Experience and knowledge - that's what each Republican candidate for the Utah County Commission's seat "A" says he has and what his opponent lacks.
Incumbent Utah County Commissioner Malcolm H. Beck says his eight years on the commission has given him the political smarts to get the job done. His opponent, Jerry D. Grover, sees Beck's two terms as reason to look for a fresh face."Some things need to change," Grover said. "We need qualified, competent people running for office. I worry that the current system does not generate ideal candidates but is instead generating people who are more concerned about getting elected than about their own principles."
Beck counters by saying residents "deserve proven leadership" and that he "has the integrity and ability to represent the county in an effective manner.
"Utah County is facing some challenging problems," said Beck, currently the commission chairman. "My leadership experience, my contacts in government and business, place me in a unique position to help Utah County in a positive and responsible way."
The two Republicans face off in the June 28 primary for the four-year commission seat, with the victor facing the winner of the C. Thomas Anderson-Robert W. String-ham Democratic primary in the November election.
Beck, who currently serves as chairman of the commission, also served terms on the American Fork City Council and completed a term as that city's mayor before reaching county office.
Grover ran unsuccessfully for a commission seat against Gary Herbert in 1992. He ran that year as an independent grass-roots candidate, opposing traditional politics and basing his campaign on issues. However, he said that no candidate can win in that manner and therefore decided to run as a Republican this go-round.
"It was pretty clear to me that you have to spend some money if you're going to win," Grover said. "And nothing has changed since I ran last time. The same issues are still facing us. There is nothing I'll find in politics that I haven't already cleaned up before."
Probably the only areas the two say they agree on are meeting federally mandated air-quality standards (considered by both as the county's key issue) and fighting similarly needless federal requirements.
Grover, a senior environmental engineer at Geneva Steel, said the issue is his area of expertise. He said that he already brought up possible solutions currently being proposed by the commission, including installing a remote sensing program and eliminating oxygenated fuels.
With his fellow commissioners, Beck supports a nine-point plan to reduce emissions and meet the federal standards and opposes mandates from the Environmental Protection Agency that he said would be a needless burden on Utah County taxpayers.
Both candidates call themselves fiscal conservatives.
In Beck's two terms as commissioner, the county has benefited from having a balanced budget and reduced county taxes. Consequently, the county has prospered more than any other in one of the most prosperous states in the United States, he said.
According to Grover, the county could save nearly $7 million if the federal government were forced to pay taxes and other fees from which it exempts itself. Those savings would allow the county to eliminate fees and taxes, including motel and restaurant taxes, he said.
Grover criticizes the current county political system, which allows commissioners, who are paid nearly $50,000 per year, to show up for meetings only once a month.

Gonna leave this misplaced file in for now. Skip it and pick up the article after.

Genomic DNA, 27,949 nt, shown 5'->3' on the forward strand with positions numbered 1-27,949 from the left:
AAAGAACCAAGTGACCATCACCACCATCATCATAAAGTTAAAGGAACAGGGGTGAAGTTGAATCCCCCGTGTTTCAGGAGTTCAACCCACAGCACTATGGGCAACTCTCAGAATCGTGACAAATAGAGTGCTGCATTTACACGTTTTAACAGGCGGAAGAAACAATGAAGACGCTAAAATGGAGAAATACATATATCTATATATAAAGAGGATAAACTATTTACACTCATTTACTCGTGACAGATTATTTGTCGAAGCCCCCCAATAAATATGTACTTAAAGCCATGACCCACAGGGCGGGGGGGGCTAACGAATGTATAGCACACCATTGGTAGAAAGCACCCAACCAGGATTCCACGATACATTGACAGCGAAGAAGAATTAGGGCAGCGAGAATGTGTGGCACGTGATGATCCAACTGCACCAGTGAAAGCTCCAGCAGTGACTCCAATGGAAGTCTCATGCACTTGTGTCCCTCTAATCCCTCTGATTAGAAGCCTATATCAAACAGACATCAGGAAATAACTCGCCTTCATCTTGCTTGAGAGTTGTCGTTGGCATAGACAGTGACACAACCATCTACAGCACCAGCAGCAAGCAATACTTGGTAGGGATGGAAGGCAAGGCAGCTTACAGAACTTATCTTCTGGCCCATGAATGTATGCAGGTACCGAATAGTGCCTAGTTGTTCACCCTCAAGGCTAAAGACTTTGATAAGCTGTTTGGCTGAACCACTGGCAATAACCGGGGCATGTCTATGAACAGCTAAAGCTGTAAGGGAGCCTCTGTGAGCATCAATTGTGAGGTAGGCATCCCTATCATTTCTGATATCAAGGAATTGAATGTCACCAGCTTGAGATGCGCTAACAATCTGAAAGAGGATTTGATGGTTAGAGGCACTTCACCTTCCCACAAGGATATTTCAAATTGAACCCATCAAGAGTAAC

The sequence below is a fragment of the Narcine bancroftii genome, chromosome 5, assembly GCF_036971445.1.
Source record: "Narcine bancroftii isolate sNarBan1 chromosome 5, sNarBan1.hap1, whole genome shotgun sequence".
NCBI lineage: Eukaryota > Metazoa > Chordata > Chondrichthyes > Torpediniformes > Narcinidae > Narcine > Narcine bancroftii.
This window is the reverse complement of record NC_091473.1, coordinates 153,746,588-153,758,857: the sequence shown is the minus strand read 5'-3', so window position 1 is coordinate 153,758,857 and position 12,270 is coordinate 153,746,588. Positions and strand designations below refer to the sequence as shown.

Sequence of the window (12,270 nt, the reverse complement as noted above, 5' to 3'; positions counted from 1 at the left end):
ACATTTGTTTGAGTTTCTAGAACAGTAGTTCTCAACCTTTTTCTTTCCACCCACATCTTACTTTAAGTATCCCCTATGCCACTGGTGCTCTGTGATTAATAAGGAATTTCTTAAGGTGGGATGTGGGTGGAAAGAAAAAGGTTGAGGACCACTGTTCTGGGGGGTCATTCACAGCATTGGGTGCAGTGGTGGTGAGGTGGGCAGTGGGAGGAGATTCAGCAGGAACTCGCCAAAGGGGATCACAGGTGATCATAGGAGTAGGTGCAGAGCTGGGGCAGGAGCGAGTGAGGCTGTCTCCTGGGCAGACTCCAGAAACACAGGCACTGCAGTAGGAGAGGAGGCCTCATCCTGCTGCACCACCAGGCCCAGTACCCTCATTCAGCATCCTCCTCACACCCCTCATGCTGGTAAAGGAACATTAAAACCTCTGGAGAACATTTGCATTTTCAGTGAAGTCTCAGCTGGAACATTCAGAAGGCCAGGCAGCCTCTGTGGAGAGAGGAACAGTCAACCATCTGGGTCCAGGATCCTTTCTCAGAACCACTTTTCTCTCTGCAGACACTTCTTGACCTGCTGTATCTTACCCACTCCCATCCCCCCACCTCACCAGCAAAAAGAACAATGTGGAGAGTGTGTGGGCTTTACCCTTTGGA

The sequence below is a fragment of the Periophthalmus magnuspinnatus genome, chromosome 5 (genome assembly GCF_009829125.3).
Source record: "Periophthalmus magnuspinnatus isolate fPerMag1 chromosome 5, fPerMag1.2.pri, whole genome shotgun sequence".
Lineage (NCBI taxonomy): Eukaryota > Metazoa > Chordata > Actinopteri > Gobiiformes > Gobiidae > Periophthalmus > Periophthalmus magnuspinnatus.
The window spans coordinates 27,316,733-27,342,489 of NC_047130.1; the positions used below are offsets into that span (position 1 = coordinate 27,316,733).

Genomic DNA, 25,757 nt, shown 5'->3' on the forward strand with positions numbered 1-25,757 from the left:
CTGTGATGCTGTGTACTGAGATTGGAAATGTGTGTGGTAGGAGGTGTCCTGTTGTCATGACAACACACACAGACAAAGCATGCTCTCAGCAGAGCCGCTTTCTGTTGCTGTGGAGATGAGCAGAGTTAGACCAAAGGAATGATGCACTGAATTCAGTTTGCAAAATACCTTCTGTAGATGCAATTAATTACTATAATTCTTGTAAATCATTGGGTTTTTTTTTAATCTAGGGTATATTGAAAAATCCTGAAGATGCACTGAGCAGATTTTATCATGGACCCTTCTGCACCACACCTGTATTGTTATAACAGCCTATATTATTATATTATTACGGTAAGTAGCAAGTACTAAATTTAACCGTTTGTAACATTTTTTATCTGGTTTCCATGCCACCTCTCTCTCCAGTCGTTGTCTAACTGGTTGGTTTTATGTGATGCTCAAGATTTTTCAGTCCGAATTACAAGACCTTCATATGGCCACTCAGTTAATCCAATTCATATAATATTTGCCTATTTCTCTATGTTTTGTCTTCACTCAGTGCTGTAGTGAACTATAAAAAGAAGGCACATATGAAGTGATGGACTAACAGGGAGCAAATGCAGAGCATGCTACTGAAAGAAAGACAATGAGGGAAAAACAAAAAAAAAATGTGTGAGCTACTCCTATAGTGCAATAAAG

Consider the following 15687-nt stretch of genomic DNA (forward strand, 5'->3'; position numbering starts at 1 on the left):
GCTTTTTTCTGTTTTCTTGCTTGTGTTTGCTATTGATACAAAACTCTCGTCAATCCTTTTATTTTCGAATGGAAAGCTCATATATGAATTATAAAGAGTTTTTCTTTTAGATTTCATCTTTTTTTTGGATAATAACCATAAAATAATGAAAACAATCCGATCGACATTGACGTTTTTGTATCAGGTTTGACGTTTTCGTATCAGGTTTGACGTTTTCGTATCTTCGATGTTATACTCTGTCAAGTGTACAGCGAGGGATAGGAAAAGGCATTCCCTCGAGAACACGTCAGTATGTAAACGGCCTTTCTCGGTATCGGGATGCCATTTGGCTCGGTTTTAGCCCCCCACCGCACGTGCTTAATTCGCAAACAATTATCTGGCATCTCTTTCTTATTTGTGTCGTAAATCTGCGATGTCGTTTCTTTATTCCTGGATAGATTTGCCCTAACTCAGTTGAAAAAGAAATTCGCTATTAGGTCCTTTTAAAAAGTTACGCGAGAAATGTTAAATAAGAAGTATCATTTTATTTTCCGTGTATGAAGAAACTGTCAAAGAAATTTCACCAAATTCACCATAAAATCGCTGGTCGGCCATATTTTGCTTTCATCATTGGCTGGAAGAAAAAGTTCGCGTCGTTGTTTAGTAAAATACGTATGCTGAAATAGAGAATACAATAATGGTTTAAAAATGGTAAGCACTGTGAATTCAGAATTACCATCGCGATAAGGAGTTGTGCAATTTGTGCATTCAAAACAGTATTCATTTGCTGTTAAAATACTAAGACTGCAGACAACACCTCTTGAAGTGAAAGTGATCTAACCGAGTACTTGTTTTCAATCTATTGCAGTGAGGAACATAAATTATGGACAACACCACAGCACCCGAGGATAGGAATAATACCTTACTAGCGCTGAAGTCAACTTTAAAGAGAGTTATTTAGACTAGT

"They may come in more than that, but no accounting of their work is required," he said. "(That is) unacceptable."
Beck, who worked for U.S. Steel for 30 years, is retired. As commissioner, he labels himself a full-time public servant.
"Since I've been in office, I've been giving to it full time," Beck said. "I have no outside business interests or anything else going on. I'm here in this office all the time."
Additionally, Beck said none of the current commission candidates, excepting himself and current County Commissioner Rich-ard Johnson, have bothered to put in the required time, like attending meetings.
"If somebody's going to run for public office, they should show up to the meetings," Beck said. "Before I ran (for the American Fork City Council post), I attended their meetings. Someone who is concerned about the county and its issues will take the time to find out what is really going on."
The two also disagree on the idea of equal commission representation. Beck said the commission has operated on a "gentleman's agreement," that the commission should have members coming from the north, middle and south ends of the county, prior to 1975. Beck lives in American Fork, and his fellow commissioners, Gary Herbert and Richard Johnson, live in Orem and Benjamin, respectively. Of the four candidates for the commission seat "A," two - Grover and Stringham - live in the Provo-Orem area. Anderson lives in Alpine.
"The largest areas of unincorporated land in the county are in the north and south ends," Beck said. "The agreement ensures that there is equal representation on the commission. No one area receives special treatment this way."
Grover said geographic locations mean nothing and that commissioners should be elected to serve the entire county.
"When I vote, I vote for the best person," Grover said. "There are smart people all over the county. That's not the point. If the commission is going to have this requirement, then maybe they need to change the law."
During the 10 days preceding the primary election June 28, the Deseret News is publishing a series of articles on candidates and the issues they are discussing.
In the coming days you'll see the following stories:
Thursday: Utah County Commission seat A (Democrat)
Friday: Utah County Commission seat B (Republican)